Aces on Bridge — Daily Columns

The Aces on Bridge: Saturday, December 21st, 2019

And above all, watch with glittering eyes the whole world around you because the greatest secrets are always hidden in the most unlikely places. Those who don’t believe in magic will never find it.

Roald Dahl

N North
None ♠ Q J 9 2
 A J 8 7 5
♣ 9 7 4
West East
♠ 8
 Q 9 7 6
 K 6
♣ K Q J 8 6 3
♠ 10 7 3
 J 5 3 2
 Q 10 9
♣ 10 5 2
♠ A K 6 5 4
 A K 8 4
 4 3 2
♣ A
South West North East
    Pass Pass
1 ♠ 2 ♣ 3 ♣ Pass
3 Pass 4 Pass
4 Pass 4 ♠ Pass
5 ♣ Pass 6 ♠ All pass


This was the most intriguing flat board from the 2001 World Championship match between Italy and USA, where in each room South reached an apparently hopeless slam. Consider how it came home at both tables before I let you in on the secret.

Lorenzo Lauria and Alfredo Versace bid the hand as shown here. North first showed a sound spade raise. Then the auction escalated fast, with Lauria’s final jump to slam on the pushy side — but why shouldn’t partner have had the diamond 10?

As you can see, making 12 tricks requires you to lose just one diamond trick. Playing for both the king and queen to be onside seems obvious — but will not work today.

However, both Versace and Bob Hamman had heard West bid clubs. Both won the club lead and led a diamond at once. When West followed low, they decided to go up with the diamond ace. Then, they cashed the top hearts and ruffed a heart, ruffed a club, ruffed a heart, and ruffed a club. This eliminated the clubs and hearts from both hand and dummy.

At this point, both declarers drew precisely one round of trumps and exited with a diamond. In the three-card ending, West was left with only clubs to lead. On the forced ruff-and-discard, dummy could take the ruff, and declarer the discard. Contract made, for a remarkable flat board.

Had either West managed the spectacular play of unblocking the diamond king on the first round of the suit, the slam would have been defeated.

This may seem controversial, but I advocate doubling for take-out here. You may still catch them if it is partner with the trump stack, and of course, if it is you who has the penalty double, partner might reopen with a double to show a defensive hand, and you can then pass. You plan to bid two hearts over two diamonds from your partner to show a better hand than a direct call in hearts.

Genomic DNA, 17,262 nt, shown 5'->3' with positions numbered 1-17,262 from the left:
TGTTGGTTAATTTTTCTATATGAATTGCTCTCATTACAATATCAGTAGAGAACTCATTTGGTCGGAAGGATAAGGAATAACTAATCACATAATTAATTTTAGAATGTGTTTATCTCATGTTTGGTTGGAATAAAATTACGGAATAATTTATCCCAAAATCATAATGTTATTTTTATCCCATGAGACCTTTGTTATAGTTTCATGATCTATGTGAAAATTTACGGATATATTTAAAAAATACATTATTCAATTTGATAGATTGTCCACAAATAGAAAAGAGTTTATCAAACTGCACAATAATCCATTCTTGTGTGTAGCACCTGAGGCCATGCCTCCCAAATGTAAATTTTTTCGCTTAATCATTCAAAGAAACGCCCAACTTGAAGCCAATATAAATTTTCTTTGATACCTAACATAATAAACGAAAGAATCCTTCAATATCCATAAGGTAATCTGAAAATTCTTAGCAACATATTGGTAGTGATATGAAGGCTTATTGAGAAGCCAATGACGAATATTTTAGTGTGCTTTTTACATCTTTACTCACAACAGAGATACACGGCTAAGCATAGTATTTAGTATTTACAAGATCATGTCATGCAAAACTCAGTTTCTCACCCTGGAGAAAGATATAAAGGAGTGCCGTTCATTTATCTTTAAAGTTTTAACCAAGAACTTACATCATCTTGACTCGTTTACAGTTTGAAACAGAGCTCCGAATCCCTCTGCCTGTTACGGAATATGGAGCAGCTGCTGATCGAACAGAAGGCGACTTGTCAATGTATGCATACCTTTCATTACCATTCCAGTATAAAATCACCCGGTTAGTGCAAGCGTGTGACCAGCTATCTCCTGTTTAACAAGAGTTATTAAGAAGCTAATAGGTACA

♠ A K 6 5 4
 A K 8 4
 4 3 2
♣ A
South West North East
1 ♠ Pass 1 NT 2 ♣

For details of Bobby Wolff’s autobiography, The Lone Wolff, contact If you would like to contact Bobby Wolff, please leave a comment at this blog.
Reproduced with permission of United Feature Syndicate, Inc., Copyright 2019. If you are interested in reprinting The Aces on Bridge column, contact


A V Ramana RaoJanuary 4th, 2020 at 12:16 pm

Hi Dear Mr Wolff
After the famous club grandslam by Belladonna against Eddie Kantar , it appears when a club was led and had Kantar played K from K doubleton against A doubleton in dummy , Belladonna admitted that he would have gone for trump coup but would have gone down on that line and after this many started playing K from K doubleton routinely when that suit is played. But considering this hand is much later to the referred hand perhaps the defense should have played K giving South no chance

jim2January 4th, 2020 at 1:51 pm

A V Ramana Rao –

BTW, Our Host knows that hand all too well, as he was at the other table in six notrump (making seven) when that hand was played in 1975.

bobbywolffJanuary 4th, 2020 at 3:41 pm

Hi AVRR & Jim2,

Yes AVRR, and even beginners are taught to play high from a doubleton, if, for no other reason, than to give “even count” to partner.

While being serious, that defensive play would, of course, also be required while holding Qx, as well as Kx.

And to our Professor Emeritus Jim2 for his incredible memory, I’ll relate another true
“chestnut” for him to wow all future audiences wherever he may travel in the thousands of years to follow: Just two days earlier, while playing in the semifinals against France when our team, while retiring to our Captain’s, Freddy Sheinwold’s suite (on the 15th floor) to celebrate a very close victory, Eddie related a defensive hand story how he almost didn’t throw a blocking ace away, enabling a key set of an opponent’s contract, and claiming that if he had not and we had lost he (then pointing to the window) confessed that he would have have just jumped out.

Bob Hamman then immediately replied: ” Don’t fret Eddie, you wouldn’t have had to”.